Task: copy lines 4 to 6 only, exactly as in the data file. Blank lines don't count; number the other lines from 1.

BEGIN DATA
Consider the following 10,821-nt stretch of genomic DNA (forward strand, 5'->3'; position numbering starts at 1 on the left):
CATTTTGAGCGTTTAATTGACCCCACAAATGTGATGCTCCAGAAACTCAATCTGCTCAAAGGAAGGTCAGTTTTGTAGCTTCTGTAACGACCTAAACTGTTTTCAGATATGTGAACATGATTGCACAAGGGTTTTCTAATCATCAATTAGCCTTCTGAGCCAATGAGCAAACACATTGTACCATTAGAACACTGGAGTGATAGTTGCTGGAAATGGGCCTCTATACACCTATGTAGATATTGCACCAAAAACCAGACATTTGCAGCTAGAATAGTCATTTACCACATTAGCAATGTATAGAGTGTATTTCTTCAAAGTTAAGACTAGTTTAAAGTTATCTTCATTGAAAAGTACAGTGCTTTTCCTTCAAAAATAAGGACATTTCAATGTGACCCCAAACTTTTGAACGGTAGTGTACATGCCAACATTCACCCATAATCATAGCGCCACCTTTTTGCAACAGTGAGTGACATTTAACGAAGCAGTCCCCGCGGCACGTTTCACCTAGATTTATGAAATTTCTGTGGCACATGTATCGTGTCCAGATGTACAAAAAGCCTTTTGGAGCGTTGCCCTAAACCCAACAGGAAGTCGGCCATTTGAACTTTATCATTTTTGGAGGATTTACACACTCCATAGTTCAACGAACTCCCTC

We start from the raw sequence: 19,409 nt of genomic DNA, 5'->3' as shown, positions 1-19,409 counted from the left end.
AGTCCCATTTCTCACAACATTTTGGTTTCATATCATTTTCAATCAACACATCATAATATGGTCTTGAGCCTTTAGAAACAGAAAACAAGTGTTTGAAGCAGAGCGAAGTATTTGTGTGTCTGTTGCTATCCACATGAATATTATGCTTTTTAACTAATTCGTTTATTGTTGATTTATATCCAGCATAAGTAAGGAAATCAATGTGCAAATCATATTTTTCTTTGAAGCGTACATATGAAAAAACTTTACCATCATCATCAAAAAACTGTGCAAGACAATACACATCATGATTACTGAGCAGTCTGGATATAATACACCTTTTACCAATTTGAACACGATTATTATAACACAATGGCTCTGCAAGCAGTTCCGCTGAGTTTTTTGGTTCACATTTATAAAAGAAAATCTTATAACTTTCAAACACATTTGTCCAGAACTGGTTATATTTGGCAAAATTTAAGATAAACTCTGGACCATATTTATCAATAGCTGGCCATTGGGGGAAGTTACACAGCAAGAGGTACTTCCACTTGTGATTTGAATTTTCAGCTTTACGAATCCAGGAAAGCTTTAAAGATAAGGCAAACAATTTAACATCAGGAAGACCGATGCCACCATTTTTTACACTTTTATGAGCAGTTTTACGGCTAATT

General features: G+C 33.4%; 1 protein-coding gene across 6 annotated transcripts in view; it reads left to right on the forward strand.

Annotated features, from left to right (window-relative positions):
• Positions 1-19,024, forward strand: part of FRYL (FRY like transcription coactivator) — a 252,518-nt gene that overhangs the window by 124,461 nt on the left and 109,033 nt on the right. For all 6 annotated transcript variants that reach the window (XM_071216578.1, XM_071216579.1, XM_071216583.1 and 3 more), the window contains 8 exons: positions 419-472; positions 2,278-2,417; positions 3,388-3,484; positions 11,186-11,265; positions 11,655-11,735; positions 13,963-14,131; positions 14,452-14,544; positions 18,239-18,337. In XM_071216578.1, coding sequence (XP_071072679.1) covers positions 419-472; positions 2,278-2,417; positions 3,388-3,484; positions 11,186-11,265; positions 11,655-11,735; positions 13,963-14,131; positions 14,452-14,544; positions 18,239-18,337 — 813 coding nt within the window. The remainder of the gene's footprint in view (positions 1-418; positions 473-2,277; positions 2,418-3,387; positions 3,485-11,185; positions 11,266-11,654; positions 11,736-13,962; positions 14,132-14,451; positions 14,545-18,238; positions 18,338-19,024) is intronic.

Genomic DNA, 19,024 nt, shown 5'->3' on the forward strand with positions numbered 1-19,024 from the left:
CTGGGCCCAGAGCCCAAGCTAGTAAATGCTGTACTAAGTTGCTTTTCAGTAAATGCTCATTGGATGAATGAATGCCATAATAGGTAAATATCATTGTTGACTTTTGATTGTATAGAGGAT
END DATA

AGTCCCATTTCTCACAACATTTTGGTTTCATATCATTTTCAATCAACACATCATAATATGGTCTTGAGCCTTTAGAAACAGAAAACAAGTGTTTGAAGCAGAGCGAAGTATTTGTGTGTCTGTTGCTATCCACATGAATATTATGCTTTTTAACTAATTCGTTTATTGTTGATTTATATCCAGCATAAGTAAGGAAATCAATGTGCAAATCATATTTTTCTTTGAAGCGTACATATGAAAAAACTTTACCATCATCATCAAAAAACTGTGCAAGACAATACACATCATGATTACTGAGCAGTCTGGATATAATACACCTTTTACCAATTTGAACACGATTATTATAACACAATGGCTCTGCAAGCAGTTCCGCTGAGTTTTTTGGTTCACATTTATAAAAGAAAATCTTATAACTTTCAAACACATTTGTCCAGAACTGGTTATATTTGGCAAAATTTAAGATAAACTCTGGACCATATTTATCAATAGCTGGCCATTGGGGGAAGTTACACAGCAAGAGGTACTTCCACTTGTGATTTGAATTTTCAGCTTTACGAATCCAGGAAAGCTTTAAAGATAAGGCAAACAATTTAACATCAGGAAGACCGATGCCACCATTTTTTACACTTTTATGAGCAGTTTTACGGCTAATT

General features: G+C 33.4%; 1 protein-coding gene across 6 annotated transcripts in view; it reads left to right on the forward strand.

Annotated features, from left to right (window-relative positions):